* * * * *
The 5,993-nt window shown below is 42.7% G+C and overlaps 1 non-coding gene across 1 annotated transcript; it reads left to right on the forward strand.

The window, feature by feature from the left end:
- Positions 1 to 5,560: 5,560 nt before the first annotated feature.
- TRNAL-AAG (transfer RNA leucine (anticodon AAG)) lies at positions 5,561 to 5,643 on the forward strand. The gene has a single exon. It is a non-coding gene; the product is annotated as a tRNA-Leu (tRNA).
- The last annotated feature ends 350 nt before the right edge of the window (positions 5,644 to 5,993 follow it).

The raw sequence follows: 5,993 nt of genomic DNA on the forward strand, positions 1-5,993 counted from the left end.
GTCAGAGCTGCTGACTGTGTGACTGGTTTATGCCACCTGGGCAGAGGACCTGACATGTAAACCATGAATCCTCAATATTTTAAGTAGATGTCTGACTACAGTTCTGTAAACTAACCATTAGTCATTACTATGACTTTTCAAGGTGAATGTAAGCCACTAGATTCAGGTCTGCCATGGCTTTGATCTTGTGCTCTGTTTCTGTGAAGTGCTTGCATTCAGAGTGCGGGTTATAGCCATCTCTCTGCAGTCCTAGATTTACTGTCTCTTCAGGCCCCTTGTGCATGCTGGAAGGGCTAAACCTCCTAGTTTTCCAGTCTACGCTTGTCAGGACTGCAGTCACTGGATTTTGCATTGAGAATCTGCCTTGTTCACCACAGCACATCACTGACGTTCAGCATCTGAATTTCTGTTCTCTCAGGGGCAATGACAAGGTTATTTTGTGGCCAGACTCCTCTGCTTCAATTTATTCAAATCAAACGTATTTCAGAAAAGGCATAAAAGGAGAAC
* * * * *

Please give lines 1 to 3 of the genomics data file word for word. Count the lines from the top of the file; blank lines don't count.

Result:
The 5,993-nt window shown below is 42.7% G+C and overlaps 1 non-coding gene across 1 annotated transcript; it reads left to right on the forward strand.

The window, feature by feature from the left end:
- Positions 1 to 5,560: 5,560 nt before the first annotated feature.